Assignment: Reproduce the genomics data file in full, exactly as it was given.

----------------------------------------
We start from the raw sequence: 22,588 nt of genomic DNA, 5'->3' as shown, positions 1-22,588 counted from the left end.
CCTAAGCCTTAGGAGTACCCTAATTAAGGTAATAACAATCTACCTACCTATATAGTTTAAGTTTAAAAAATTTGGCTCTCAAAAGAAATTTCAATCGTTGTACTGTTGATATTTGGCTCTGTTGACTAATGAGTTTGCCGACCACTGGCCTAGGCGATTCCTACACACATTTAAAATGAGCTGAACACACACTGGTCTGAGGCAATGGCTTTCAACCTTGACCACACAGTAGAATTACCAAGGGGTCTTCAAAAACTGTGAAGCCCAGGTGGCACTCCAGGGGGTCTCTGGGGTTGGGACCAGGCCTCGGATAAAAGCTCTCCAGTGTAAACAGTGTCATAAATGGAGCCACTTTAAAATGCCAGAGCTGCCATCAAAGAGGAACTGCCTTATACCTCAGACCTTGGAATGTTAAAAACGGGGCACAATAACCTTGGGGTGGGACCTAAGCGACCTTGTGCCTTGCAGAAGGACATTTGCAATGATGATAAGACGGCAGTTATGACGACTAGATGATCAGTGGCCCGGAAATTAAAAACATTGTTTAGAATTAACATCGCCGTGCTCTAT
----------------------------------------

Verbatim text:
We start from the raw sequence: 22,588 nt of genomic DNA, 5'->3' as shown, positions 1-22,588 counted from the left end.
CCTAAGCCTTAGGAGTACCCTAATTAAGGTAATAACAATCTACCTACCTATATAGTTTAAGTTTAAAAAATTTGGCTCTCAAAAGAAATTTCAATCGTTGTACTGTTGATATTTGGCTCTGTTGACTAATGAGTTTGCCGACCACTGGCCTAGGCGATTCCTACACACATTTAAAATGAGCTGAACACACACTGGTCTGAGGCAATGGCTTTCAACCTTGACCACACAGTAGAATTACCAAGGGGTCTTCAAAAACTGTGAAGCCCAGGTGGCACTCCAGGGGGTCTCTGGGGTTGGGACCAGGCCTCGGATAAAAGCTCTCCAGTGTAAACAGTGTCATAAATGGAGCCACTTTAAAATGCCAGAGCTGCCATCAAAGAGGAACTGCCTTATACCTCAGACCTTGGAATGTTAAAAACGGGGCACAATAACCTTGGGGTGGGACCTAAGCGACCTTGTGCCTTGCAGAAGGACATTTGCAATGATGATAAGACGGCAGTTATGACGACTAGATGATCAGTGGCCCGGAAATTAAAAACATTGTTTAGAATTAACATCGCCGTGCTCTAT